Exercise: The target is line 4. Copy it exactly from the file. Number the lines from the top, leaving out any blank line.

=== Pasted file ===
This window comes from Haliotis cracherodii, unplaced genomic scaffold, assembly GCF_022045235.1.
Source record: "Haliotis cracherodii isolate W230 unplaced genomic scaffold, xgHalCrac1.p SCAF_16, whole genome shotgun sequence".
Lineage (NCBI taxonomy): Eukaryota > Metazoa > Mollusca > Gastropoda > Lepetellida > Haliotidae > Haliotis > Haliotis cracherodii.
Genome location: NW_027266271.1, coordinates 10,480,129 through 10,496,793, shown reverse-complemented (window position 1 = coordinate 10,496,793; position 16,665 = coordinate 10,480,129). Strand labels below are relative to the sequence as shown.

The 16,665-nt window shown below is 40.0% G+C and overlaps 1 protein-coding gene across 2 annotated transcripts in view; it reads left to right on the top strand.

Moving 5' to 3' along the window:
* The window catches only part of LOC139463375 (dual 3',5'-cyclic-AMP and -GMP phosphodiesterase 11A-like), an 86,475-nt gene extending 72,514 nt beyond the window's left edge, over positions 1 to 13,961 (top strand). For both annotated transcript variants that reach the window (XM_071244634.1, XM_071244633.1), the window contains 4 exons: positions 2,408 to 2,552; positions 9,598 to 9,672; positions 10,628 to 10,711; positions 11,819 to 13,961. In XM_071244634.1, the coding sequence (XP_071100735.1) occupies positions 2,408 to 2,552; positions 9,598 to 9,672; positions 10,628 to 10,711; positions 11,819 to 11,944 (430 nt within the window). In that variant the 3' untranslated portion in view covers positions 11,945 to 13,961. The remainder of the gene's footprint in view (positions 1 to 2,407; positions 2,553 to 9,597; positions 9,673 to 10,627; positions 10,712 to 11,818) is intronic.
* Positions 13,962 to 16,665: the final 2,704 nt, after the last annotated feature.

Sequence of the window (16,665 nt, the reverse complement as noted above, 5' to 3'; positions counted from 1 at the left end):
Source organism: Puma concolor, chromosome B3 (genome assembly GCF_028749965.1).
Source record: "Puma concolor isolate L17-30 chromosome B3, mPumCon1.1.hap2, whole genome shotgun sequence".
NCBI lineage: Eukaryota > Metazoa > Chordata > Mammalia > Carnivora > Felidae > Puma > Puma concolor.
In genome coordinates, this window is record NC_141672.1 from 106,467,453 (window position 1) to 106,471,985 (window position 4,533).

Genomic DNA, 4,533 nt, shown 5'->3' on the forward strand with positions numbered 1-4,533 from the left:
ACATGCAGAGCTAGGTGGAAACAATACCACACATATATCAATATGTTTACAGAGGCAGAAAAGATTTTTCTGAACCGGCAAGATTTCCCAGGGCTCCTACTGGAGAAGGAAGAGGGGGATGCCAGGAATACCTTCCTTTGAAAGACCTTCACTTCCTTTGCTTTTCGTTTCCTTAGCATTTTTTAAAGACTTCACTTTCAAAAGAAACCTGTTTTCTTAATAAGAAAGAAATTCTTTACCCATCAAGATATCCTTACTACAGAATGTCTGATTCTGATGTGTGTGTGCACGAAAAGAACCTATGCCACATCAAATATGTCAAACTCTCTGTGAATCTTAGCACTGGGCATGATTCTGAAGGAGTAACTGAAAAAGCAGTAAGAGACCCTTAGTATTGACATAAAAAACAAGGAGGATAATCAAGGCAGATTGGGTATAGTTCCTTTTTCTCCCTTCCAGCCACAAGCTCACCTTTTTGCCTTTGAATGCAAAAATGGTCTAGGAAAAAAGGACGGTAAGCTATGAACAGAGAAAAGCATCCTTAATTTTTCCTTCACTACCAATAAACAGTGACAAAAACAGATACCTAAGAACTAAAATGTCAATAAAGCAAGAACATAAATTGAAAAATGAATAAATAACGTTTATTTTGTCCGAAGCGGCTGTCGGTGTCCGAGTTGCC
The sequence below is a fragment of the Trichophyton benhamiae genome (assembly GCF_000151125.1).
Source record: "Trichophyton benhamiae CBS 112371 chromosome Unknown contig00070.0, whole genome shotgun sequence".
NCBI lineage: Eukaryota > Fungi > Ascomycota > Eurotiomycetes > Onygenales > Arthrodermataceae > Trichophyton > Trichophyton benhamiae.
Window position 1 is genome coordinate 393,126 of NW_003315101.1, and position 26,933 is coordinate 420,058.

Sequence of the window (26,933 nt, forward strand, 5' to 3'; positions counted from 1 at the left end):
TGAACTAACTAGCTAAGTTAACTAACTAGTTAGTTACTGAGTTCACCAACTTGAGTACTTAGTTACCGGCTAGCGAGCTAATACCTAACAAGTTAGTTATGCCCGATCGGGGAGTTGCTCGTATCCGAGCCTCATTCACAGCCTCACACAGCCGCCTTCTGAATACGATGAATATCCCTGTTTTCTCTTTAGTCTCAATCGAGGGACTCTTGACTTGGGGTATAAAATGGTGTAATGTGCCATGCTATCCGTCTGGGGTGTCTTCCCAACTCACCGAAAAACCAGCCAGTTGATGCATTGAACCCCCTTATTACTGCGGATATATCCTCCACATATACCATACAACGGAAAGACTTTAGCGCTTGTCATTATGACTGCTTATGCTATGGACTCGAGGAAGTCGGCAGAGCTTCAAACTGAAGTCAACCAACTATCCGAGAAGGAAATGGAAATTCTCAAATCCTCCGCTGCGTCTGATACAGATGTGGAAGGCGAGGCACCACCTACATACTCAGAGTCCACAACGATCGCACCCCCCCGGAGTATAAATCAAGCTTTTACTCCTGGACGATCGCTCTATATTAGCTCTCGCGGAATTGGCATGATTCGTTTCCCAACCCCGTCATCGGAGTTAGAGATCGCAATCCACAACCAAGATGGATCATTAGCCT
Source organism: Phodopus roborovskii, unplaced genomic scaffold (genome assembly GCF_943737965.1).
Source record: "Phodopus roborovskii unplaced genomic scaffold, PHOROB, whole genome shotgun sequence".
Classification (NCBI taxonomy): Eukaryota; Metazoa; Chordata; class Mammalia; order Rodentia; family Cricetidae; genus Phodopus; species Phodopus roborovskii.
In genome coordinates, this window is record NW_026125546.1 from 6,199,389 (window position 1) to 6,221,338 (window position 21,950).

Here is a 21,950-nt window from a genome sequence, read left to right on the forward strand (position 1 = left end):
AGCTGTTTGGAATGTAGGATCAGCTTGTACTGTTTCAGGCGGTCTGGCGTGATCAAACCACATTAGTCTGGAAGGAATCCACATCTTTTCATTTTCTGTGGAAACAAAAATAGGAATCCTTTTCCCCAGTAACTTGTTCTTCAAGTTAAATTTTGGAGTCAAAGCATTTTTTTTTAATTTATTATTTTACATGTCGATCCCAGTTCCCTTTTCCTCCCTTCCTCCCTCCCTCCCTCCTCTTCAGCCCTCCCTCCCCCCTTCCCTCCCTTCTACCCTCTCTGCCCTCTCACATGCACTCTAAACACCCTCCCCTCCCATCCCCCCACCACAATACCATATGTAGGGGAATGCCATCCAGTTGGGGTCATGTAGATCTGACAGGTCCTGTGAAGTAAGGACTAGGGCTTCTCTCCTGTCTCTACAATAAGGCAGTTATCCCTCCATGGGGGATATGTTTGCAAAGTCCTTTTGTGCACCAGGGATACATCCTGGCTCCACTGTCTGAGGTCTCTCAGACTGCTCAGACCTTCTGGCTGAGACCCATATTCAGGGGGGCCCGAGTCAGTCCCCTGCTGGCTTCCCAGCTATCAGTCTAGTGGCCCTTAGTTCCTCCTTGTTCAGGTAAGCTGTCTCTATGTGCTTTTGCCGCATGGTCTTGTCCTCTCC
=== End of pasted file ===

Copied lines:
Genome location: NW_027266271.1, coordinates 10,480,129 through 10,496,793, shown reverse-complemented (window position 1 = coordinate 10,496,793; position 16,665 = coordinate 10,480,129). Strand labels below are relative to the sequence as shown.